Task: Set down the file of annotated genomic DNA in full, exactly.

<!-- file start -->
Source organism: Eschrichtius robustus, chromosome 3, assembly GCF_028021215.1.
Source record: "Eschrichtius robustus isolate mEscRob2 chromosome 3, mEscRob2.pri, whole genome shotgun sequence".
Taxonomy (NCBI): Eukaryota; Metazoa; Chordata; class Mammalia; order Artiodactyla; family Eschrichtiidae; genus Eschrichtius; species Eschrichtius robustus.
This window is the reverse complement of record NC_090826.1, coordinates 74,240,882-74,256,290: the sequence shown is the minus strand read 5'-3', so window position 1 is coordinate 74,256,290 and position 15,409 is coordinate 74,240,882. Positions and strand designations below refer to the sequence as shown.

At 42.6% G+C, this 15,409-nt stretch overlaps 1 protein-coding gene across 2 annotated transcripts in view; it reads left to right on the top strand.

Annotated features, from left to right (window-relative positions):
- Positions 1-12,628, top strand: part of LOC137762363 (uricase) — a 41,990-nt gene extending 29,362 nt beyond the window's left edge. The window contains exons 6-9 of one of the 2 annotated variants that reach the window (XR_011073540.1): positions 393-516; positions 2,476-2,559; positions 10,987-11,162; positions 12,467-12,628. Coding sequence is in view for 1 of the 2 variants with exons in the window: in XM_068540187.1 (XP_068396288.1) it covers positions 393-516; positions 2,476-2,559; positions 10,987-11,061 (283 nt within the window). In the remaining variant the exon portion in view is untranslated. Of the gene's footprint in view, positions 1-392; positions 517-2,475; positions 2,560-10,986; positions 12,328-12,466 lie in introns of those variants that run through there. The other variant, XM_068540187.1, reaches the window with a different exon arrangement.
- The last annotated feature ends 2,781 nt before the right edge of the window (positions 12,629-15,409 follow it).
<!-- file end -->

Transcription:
Source organism: Eschrichtius robustus, chromosome 3, assembly GCF_028021215.1.
Source record: "Eschrichtius robustus isolate mEscRob2 chromosome 3, mEscRob2.pri, whole genome shotgun sequence".
Taxonomy (NCBI): Eukaryota; Metazoa; Chordata; class Mammalia; order Artiodactyla; family Eschrichtiidae; genus Eschrichtius; species Eschrichtius robustus.
This window is the reverse complement of record NC_090826.1, coordinates 74,240,882-74,256,290: the sequence shown is the minus strand read 5'-3', so window position 1 is coordinate 74,256,290 and position 15,409 is coordinate 74,240,882. Positions and strand designations below refer to the sequence as shown.

At 42.6% G+C, this 15,409-nt stretch overlaps 1 protein-coding gene across 2 annotated transcripts in view; it reads left to right on the top strand.

Annotated features, from left to right (window-relative positions):
- Positions 1-12,628, top strand: part of LOC137762363 (uricase) — a 41,990-nt gene extending 29,362 nt beyond the window's left edge. The window contains exons 6-9 of one of the 2 annotated variants that reach the window (XR_011073540.1): positions 393-516; positions 2,476-2,559; positions 10,987-11,162; positions 12,467-12,628. Coding sequence is in view for 1 of the 2 variants with exons in the window: in XM_068540187.1 (XP_068396288.1) it covers positions 393-516; positions 2,476-2,559; positions 10,987-11,061 (283 nt within the window). In the remaining variant the exon portion in view is untranslated. Of the gene's footprint in view, positions 1-392; positions 517-2,475; positions 2,560-10,986; positions 12,328-12,466 lie in introns of those variants that run through there. The other variant, XM_068540187.1, reaches the window with a different exon arrangement.
- The last annotated feature ends 2,781 nt before the right edge of the window (positions 12,629-15,409 follow it).